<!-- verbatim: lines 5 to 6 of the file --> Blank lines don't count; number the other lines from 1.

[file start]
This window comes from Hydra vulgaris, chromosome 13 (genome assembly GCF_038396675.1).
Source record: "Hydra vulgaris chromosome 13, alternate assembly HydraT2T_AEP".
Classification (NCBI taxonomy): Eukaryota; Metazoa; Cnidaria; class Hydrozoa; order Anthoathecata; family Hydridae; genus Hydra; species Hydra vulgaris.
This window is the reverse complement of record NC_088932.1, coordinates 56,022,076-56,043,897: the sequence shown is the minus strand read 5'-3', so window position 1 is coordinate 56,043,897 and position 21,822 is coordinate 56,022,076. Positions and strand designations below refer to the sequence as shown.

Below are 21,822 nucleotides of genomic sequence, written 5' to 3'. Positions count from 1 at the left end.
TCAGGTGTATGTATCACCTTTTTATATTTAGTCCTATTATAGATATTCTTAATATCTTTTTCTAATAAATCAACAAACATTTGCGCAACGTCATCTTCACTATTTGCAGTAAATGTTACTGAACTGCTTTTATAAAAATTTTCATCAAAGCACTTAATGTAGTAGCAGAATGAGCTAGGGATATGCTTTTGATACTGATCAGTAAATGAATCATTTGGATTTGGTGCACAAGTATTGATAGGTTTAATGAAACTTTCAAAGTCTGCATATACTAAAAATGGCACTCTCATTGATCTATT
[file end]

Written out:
Below are 21,822 nucleotides of genomic sequence, written 5' to 3'. Positions count from 1 at the left end.
TCAGGTGTATGTATCACCTTTTTATATTTAGTCCTATTATAGATATTCTTAATATCTTTTTCTAATAAATCAACAAACATTTGCGCAACGTCATCTTCACTATTTGCAGTAAATGTTACTGAACTGCTTTTATAAAAATTTTCATCAAAGCACTTAATGTAGTAGCAGAATGAGCTAGGGATATGCTTTTGATACTGATCAGTAAATGAATCATTTGGATTTGGTGCACAAGTATTGATAGGTTTAATGAAACTTTCAAAGTCTGCATATACTAAAAATGGCACTCTCATTGATCTATT